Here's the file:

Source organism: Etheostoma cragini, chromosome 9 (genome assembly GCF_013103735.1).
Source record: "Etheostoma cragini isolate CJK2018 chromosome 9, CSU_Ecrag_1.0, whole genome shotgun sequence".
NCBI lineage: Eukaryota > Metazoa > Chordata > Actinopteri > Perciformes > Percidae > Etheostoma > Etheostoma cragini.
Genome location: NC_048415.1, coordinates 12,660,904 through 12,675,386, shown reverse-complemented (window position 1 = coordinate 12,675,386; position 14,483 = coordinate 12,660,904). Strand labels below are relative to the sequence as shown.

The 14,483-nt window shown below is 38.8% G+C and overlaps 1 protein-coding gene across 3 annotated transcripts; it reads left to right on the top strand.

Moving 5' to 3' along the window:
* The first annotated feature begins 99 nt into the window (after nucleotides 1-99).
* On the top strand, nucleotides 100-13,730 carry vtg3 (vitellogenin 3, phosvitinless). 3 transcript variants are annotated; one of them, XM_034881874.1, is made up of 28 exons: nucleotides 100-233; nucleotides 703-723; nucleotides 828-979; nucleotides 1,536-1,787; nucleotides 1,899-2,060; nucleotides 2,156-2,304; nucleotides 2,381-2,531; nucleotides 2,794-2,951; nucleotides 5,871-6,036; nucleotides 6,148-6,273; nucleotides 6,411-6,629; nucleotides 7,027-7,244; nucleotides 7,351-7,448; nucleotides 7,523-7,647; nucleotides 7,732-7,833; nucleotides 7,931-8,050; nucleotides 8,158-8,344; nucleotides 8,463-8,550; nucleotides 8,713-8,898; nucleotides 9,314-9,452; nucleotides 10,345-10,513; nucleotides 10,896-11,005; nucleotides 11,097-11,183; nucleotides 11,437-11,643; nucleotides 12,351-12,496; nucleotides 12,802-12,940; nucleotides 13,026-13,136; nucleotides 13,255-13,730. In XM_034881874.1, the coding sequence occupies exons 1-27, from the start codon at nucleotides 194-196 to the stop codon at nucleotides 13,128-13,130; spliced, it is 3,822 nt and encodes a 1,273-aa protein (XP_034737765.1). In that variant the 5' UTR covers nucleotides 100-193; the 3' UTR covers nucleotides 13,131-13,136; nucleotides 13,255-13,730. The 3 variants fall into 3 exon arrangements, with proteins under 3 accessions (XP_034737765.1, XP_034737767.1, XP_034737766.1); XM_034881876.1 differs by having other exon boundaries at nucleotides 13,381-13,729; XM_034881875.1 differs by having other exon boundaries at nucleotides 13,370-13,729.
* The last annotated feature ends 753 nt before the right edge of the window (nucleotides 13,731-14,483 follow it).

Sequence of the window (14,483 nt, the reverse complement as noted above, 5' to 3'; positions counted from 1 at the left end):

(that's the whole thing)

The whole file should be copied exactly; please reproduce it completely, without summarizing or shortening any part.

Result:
Source organism: Etheostoma cragini, chromosome 9 (genome assembly GCF_013103735.1).
Source record: "Etheostoma cragini isolate CJK2018 chromosome 9, CSU_Ecrag_1.0, whole genome shotgun sequence".
NCBI lineage: Eukaryota > Metazoa > Chordata > Actinopteri > Perciformes > Percidae > Etheostoma > Etheostoma cragini.
Genome location: NC_048415.1, coordinates 12,660,904 through 12,675,386, shown reverse-complemented (window position 1 = coordinate 12,675,386; position 14,483 = coordinate 12,660,904). Strand labels below are relative to the sequence as shown.

The 14,483-nt window shown below is 38.8% G+C and overlaps 1 protein-coding gene across 3 annotated transcripts; it reads left to right on the top strand.

Moving 5' to 3' along the window:
* The first annotated feature begins 99 nt into the window (after nucleotides 1-99).
* On the top strand, nucleotides 100-13,730 carry vtg3 (vitellogenin 3, phosvitinless). 3 transcript variants are annotated; one of them, XM_034881874.1, is made up of 28 exons: nucleotides 100-233; nucleotides 703-723; nucleotides 828-979; nucleotides 1,536-1,787; nucleotides 1,899-2,060; nucleotides 2,156-2,304; nucleotides 2,381-2,531; nucleotides 2,794-2,951; nucleotides 5,871-6,036; nucleotides 6,148-6,273; nucleotides 6,411-6,629; nucleotides 7,027-7,244; nucleotides 7,351-7,448; nucleotides 7,523-7,647; nucleotides 7,732-7,833; nucleotides 7,931-8,050; nucleotides 8,158-8,344; nucleotides 8,463-8,550; nucleotides 8,713-8,898; nucleotides 9,314-9,452; nucleotides 10,345-10,513; nucleotides 10,896-11,005; nucleotides 11,097-11,183; nucleotides 11,437-11,643; nucleotides 12,351-12,496; nucleotides 12,802-12,940; nucleotides 13,026-13,136; nucleotides 13,255-13,730. In XM_034881874.1, the coding sequence occupies exons 1-27, from the start codon at nucleotides 194-196 to the stop codon at nucleotides 13,128-13,130; spliced, it is 3,822 nt and encodes a 1,273-aa protein (XP_034737765.1). In that variant the 5' UTR covers nucleotides 100-193; the 3' UTR covers nucleotides 13,131-13,136; nucleotides 13,255-13,730. The 3 variants fall into 3 exon arrangements, with proteins under 3 accessions (XP_034737765.1, XP_034737767.1, XP_034737766.1); XM_034881876.1 differs by having other exon boundaries at nucleotides 13,381-13,729; XM_034881875.1 differs by having other exon boundaries at nucleotides 13,370-13,729.
* The last annotated feature ends 753 nt before the right edge of the window (nucleotides 13,731-14,483 follow it).

Sequence of the window (14,483 nt, the reverse complement as noted above, 5' to 3'; positions counted from 1 at the left end):